There are multiple ways we can bring this to practice – say if you are learning programming in JavaScript:

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Especially, in the third step, and to lesser extent other two steps, good mentors can help. They can point out what the best practices are, idioms are, and why some practice is good.

Assessment through real-life tests

The current crop of testing, because of automation, is focused on multiple choice questions. Unfortunately, it only focuses on the nuances of the programming language or system. The world is far more complex; there is no single correct answer. Even if your problems were to come in the form of these questions, you could always find out answers from the internet.

In contrast, in real life, you will have to produce code or an artifact. Why not prepare you for that, during training? Here is an approach that works:

  1. Pick a large enough problem that we encounter during our work. Lot of these problems require “programming in the large”.
  2. Abstract it sufficiently so that it can be solved in limited time. For instance, you can choose only one module (say, adding new users to the system).
  3. Write a full fledged system that solves that sub-problem.
  4. If multiple people choose different parts of the system, then, we can have a fully functioning system at some point.

Training process

If you were to subscribe to this approach of corporate training, how would you start? Here is the approach I suggest.

  1. Start with a clear statement of what you want the students to be able to do.
    This part is surprisingly difficult. For instance, do not say “I want my students to learn Java”. That does not give them a new capability. Instead say “I want them to solve the following kinds of problems”. Now, these problems can be your way of assessing their status after the training.
  2. Create a pre-conditions for the material: Not just only for assessment, but as a way of setting expectations, you could ask the participants to do some tasks. For instance, if they are going to be doing JavaScript programming, they should know how to use Firefox or Chrome extensions. You could test for that.
  3. Create a curated content of the material: Since there is so much of material online, create an annotated list of material. For instance, you could give a link to the articles, books, slideshare entries or Youtube videos, with some notes about what the expectations from that videos are. You could construct them as a series of lessons.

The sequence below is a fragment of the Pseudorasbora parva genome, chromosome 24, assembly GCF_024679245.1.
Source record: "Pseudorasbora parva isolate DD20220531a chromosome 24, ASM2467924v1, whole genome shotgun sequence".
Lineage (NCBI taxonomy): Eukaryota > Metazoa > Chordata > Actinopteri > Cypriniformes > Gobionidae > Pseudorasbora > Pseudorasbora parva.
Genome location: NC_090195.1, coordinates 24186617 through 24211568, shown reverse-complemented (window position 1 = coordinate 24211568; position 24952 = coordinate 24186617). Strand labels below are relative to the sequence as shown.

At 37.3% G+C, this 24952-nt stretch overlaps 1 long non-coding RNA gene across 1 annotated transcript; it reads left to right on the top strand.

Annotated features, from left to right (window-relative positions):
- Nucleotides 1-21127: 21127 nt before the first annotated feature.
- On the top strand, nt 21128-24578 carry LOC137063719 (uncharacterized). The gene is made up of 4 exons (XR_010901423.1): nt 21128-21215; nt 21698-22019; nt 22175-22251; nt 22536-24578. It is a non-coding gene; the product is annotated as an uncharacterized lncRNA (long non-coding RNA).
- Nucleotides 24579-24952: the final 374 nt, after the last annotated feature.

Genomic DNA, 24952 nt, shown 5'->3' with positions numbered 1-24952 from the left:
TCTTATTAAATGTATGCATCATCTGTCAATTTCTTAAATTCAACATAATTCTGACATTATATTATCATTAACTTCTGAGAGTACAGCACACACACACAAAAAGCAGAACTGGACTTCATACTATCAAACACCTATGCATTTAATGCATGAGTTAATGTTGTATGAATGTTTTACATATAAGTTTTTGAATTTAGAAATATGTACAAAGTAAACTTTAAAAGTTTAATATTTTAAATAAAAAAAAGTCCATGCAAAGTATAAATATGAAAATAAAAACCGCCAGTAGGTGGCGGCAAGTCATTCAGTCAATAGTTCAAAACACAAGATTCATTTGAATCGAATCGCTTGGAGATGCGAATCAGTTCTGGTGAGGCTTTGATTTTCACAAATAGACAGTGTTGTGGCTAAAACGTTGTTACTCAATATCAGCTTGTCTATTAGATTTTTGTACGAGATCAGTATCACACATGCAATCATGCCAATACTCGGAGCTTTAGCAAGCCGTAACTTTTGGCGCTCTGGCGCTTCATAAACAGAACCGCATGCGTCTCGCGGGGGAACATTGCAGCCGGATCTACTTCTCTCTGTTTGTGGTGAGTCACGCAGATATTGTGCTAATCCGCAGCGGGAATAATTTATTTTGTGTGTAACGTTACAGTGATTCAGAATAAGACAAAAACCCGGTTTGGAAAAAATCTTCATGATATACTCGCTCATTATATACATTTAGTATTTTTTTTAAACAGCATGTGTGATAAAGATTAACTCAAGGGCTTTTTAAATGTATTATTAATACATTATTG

4. For each lesson, create a set of problems they should solve: In fact, more problems they practice, the better it is. If there is an entity like LxTHW, we could just follow that. If not, create a set of problems for them to solve so that the lessons really sink in.
  5. Create a basic infrastructure with tools: Even before they start solving problems, provide them an infrastructure such that:
    1. They can use the tools to develop the solutions
    2. They can use the infrastructure to collaborate with others
    3. They can use it to show the mentors
    4. They can test their solutions
  6. Provide the mentors: This part is tough. Just as we mentioned earlier, at the minimum, show them (embed in the curated content), what you consider as good quality to achieve.
  7. Create a post-training evaluation: Crate a large enough problem for the people to choose a part of the problem to solve. Using the mentors see
    1. how fast they are developing the solution (it indicates how they internalized the solution – practice makes for speed).
    2. how good a solution they are developing (it indicates how well they learnt from the masters)
  8. Create a community so that they can interact with each other post training: A training is not complete unless it is followed up. Since resources are difficult to get, use the power of community. Create a social space where people can discuss what they learnt even after they graduated from the course.

Concluding Remarks

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I am no fan of corporate training; but I realize that not all people are self-motivated to learn and learn well. I think corporate training can be reformed to take advantage of the modern best practices such as incorporating internet material, using repetitive training, and intentional techniques in training, especially for acquiring technical capabilities. This note is an attempt towards that direction.

 Posted by at 1:12 pm

  One Response to “Intentional training: Learning with a purpose”

  1. Seriously Good